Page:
GOP senator: NASA broke law by not disclosing visit by Chinese
WASHINGTON — A congressman said NASA broke a national security law last year by failing to notify Congress about two visits that Chinese officials made to the Kennedy Space Center in Florida.
Rep. Frank Wolf, R-Va., said the visits — one in June and one in December — were barred by a measure he authored in 2011 requiring NASA facilities such as Kennedy to give lawmakers at least 14 days notice before hosting “official Chinese visitors.”
“We say, ‘Let us know. Notify us.' And they did not,” Wolf said at a Capitol Hill news conference. “I do believe that was a violation of the law.”
The visits to Kennedy are part of what Wolf calls a troubling pattern of security lapses at NASA centers.
On Thursday, Wolf said his office has given FBI officials and federal prosecutors material from a whistle-blower at NASA Langley Research Center in Virginia “involving a Chinese national who was allegedly provided access and information he should have otherwise been restricted from receiving.”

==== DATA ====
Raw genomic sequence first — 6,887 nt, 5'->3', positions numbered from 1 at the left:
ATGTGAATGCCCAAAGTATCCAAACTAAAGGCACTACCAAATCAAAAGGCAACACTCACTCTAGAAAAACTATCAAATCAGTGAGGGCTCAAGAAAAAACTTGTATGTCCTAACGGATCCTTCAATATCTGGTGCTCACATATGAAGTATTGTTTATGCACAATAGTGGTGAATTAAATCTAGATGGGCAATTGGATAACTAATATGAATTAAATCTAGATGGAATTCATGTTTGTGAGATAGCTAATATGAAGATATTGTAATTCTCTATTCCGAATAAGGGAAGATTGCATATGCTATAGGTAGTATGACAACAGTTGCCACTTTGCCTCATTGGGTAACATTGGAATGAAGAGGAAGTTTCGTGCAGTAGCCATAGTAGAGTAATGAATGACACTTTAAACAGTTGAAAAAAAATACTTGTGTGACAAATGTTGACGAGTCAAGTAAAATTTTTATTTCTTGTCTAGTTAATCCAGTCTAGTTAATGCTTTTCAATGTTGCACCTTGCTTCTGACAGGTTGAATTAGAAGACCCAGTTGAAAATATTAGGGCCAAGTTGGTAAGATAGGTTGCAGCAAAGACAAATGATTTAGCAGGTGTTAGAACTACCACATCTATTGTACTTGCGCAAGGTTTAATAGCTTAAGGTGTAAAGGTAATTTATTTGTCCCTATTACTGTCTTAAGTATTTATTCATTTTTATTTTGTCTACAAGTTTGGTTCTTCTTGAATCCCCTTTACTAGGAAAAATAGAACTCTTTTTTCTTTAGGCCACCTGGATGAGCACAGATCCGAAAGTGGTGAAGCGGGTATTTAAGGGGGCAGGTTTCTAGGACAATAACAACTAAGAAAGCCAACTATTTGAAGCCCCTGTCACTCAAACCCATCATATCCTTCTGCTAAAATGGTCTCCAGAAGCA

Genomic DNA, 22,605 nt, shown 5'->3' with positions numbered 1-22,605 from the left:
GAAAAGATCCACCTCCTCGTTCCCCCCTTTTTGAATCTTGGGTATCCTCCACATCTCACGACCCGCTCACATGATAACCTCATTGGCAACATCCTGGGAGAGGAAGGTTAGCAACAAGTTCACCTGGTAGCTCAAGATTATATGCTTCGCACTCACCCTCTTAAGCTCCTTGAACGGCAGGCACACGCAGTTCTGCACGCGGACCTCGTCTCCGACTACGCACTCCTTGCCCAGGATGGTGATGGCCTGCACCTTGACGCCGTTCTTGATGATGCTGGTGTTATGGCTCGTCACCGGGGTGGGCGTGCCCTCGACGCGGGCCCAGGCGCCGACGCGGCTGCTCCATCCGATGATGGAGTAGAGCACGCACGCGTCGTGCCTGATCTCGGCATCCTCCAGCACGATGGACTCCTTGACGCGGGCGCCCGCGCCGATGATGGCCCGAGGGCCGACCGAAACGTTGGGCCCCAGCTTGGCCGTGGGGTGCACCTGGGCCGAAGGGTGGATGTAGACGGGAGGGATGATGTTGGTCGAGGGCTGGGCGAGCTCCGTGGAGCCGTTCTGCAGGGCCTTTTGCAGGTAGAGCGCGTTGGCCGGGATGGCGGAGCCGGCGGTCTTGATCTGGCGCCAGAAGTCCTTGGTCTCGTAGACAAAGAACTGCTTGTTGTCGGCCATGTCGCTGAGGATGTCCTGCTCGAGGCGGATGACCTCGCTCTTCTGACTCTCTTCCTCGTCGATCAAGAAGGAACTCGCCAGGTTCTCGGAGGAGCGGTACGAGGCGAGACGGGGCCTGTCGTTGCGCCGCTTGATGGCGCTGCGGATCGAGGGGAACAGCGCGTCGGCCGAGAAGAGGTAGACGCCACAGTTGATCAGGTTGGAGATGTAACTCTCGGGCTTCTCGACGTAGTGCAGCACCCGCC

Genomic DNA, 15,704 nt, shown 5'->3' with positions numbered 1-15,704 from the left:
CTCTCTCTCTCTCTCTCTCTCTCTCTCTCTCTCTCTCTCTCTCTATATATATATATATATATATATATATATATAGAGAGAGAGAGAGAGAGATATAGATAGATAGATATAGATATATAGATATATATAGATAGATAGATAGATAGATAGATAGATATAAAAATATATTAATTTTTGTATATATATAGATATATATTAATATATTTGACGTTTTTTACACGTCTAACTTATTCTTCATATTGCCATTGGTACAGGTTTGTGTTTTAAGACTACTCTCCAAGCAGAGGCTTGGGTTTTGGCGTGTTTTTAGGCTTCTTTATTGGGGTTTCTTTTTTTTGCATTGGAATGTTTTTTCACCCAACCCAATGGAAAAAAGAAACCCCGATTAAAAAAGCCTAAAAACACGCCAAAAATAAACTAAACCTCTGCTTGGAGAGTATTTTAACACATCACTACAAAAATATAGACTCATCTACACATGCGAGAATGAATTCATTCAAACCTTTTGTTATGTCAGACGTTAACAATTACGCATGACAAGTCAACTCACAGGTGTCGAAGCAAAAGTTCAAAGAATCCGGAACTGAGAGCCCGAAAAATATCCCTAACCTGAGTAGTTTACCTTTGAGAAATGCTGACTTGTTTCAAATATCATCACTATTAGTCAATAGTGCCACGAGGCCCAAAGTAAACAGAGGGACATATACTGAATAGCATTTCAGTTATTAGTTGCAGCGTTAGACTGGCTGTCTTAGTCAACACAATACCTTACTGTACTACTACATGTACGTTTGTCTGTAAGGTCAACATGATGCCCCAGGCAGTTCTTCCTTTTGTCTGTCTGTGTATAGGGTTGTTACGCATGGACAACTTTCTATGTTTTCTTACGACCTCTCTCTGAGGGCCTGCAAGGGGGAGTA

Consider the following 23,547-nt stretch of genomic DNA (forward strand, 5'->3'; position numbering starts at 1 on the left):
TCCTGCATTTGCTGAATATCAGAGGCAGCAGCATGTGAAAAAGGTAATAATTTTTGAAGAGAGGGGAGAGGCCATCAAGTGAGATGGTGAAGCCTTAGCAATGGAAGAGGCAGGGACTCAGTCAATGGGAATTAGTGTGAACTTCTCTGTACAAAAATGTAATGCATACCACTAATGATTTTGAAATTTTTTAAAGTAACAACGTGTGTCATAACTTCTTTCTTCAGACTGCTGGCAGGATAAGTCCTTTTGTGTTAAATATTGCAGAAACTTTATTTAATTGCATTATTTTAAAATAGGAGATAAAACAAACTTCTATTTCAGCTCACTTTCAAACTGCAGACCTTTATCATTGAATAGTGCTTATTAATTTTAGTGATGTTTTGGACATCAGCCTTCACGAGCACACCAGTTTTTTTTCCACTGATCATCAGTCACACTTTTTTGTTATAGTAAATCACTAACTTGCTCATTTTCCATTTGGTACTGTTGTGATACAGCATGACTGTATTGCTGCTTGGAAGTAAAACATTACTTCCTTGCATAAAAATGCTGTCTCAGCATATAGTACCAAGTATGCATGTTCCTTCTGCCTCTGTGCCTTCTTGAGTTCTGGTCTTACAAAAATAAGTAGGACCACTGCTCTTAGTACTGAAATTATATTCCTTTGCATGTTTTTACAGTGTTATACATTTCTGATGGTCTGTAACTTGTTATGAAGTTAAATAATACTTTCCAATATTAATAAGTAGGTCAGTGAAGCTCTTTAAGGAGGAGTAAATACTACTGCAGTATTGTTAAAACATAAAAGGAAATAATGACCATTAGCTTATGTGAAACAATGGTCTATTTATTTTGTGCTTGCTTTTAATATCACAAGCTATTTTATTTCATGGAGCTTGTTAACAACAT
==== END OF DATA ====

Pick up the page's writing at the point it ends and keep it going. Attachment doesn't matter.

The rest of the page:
Wolf chairs the House Appropriations subcommittee that funds NASA. He's been one of the loudest critics of China in Congress.
Wolf does not want the United States to work with what he's called an “evil” government. He said the White House has bypassed his 2011 national security measure by using federal money to pay for joint space and technology ventures with China.
Last month, Wolf and Rep. Lamar Smith, R-Texas, chairman of the House Science, Space and Technology Committee, wrote to FBI Director Robert Mueller expressing concerns about the possible leak of sensitive technological information to China from NASA's Ames Research Center in California.
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